I believe that containment will have a lasting impact on consumer behaviour. The generation who lived through the great depression and WW2 become very frugal. They didn’t waste food, because food was so scarce when they were growing up. They reused everything because basic commodities were unavailable. Despite the fact that economic progress had made all of these frugal measures unnecessary, it stayed with them until the end.
Our short period of confinement does not compare to living through WW2 but it may well act as a pause button. A moment in time, when we reassess our rampant consumer behaviour. The funny thing about confinement and isolation is that we all now realise how little we need to survive. No bars, no restaurants, no gyms, no fashion shopping, no driving around in a fancy new car; all of this consumerism has just come to a screaming halt. All the things that we once thought were essential to our social and well being suddenly relegated to history. We are all down to food, shelter, health, sleep and clothes (basic ones), just as Maslow said it would be.
Everyday I go bike riding around my neighbourhood, and there are lots of people jogging, walking and riding bikes trying to stay fit (while social distancing) during confinement and I’ve made a few observations:
Gym Memberships: How many of these people have a gym membership, how many of those people will decide that their neighbourhood is a reasonable free alternative to the gym. What if that’s 20% of people who currently have a gym membership?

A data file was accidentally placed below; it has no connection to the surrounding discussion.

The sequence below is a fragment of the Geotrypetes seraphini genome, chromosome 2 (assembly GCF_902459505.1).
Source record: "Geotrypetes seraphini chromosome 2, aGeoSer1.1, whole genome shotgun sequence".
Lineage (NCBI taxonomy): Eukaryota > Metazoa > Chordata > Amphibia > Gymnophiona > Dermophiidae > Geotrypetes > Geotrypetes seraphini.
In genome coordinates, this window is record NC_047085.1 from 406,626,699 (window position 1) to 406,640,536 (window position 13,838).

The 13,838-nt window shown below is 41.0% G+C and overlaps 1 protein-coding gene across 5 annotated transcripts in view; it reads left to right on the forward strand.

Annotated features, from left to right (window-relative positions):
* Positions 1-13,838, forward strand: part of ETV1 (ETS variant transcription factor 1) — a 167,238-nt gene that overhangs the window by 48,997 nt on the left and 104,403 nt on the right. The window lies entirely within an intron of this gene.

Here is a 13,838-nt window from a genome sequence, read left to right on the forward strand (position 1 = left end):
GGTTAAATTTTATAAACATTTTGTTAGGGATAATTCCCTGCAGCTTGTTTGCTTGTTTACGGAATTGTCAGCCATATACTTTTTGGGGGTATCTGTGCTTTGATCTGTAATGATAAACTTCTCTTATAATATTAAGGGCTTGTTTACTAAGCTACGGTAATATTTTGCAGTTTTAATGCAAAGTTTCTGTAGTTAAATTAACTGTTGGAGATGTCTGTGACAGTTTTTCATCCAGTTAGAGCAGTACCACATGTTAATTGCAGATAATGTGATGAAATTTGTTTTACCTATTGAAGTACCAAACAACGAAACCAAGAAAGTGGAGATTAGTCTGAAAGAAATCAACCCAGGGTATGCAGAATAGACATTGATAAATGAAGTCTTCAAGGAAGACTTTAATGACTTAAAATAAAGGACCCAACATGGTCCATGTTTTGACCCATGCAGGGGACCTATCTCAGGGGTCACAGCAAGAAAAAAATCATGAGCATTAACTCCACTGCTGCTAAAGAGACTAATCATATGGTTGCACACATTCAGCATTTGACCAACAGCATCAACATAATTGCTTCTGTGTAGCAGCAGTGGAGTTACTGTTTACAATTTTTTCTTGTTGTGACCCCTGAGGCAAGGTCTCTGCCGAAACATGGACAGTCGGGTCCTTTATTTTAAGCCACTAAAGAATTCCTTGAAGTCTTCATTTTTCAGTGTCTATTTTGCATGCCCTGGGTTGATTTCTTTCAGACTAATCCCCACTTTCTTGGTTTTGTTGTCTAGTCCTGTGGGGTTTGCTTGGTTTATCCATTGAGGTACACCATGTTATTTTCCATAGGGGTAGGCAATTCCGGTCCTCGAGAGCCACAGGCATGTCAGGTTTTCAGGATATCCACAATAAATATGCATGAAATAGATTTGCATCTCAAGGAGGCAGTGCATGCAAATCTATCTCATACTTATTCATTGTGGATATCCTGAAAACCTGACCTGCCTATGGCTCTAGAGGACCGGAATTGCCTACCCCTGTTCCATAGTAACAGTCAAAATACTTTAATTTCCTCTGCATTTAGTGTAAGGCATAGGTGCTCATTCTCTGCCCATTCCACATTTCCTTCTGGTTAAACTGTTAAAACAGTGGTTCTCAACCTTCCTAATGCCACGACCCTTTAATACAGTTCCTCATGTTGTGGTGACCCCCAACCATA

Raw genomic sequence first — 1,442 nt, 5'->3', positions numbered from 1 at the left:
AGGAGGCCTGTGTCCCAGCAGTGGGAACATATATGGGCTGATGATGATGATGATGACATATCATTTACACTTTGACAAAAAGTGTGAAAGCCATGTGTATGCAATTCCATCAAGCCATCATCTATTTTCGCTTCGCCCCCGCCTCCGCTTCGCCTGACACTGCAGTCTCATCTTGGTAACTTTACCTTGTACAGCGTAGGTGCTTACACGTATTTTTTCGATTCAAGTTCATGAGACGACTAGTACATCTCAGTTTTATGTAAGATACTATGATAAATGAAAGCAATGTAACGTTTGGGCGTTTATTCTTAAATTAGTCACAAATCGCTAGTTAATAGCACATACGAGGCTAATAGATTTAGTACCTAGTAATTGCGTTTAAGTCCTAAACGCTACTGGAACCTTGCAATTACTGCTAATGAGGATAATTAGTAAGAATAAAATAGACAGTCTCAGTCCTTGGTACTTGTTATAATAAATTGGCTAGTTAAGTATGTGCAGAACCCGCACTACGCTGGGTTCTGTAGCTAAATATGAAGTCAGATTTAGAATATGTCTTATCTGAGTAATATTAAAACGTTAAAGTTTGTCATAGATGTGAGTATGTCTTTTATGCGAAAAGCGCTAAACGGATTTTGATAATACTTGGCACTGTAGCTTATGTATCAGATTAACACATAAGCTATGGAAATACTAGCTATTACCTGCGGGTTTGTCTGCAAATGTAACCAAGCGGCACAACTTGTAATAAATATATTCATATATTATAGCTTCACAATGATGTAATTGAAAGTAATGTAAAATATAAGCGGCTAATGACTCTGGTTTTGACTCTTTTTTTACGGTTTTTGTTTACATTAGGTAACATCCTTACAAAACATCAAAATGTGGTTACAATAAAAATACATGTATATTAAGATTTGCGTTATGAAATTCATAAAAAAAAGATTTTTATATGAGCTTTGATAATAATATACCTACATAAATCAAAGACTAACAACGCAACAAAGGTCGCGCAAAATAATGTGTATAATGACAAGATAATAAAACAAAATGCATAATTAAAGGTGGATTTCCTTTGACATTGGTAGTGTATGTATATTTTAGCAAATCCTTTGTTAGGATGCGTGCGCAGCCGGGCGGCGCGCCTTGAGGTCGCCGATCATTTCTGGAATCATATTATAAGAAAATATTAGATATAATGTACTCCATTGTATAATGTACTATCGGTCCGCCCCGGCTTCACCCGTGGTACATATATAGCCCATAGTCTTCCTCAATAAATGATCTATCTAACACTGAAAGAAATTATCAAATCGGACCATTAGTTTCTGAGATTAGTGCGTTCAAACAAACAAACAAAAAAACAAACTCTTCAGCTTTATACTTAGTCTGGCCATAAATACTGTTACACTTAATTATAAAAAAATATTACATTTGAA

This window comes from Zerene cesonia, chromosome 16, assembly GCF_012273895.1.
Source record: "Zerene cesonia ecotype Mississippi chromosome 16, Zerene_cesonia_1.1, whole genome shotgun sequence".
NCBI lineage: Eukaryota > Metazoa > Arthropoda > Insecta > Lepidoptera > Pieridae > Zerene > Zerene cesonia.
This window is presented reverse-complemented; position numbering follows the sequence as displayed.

Cars: If everyone decides to keep their car one more year, the car market will fall 20-25%.
Clothes: What if the average American decides to buy 38 items of new clothes a year instead of 63? The fashion market will fall 40%. What if, what if, what if…
These things are all possible, as we have seen in China, consumption of essentials remains relatively robust but the consumption of other things is proving harder to kick start. What if, it can’t be kick-started because consumers realise they actually don’t need it anymore. As consumer spending declines, the consumer strategy will need to focus on purchase duration, that is the length of time a customer continues to spend with you. A pre COVID-19 consumer used to spend $100 per year for 4 years and had a lifetime value of $400. That same customer now, might only spend $80 per year so you need to keep them for 5 years (80 x 5=400) to maintain the same customer lifetime value.
by Regan Yan, the CEO of Digital Alchemy.
Regan is a subject-matter expert in analytical database marketing and customer relationship marketing, as well as an in-demand presenter and keynote speaker at national and international events. He also authors thought leadership pieces on data-driven marketing that can be found on the DA Blog.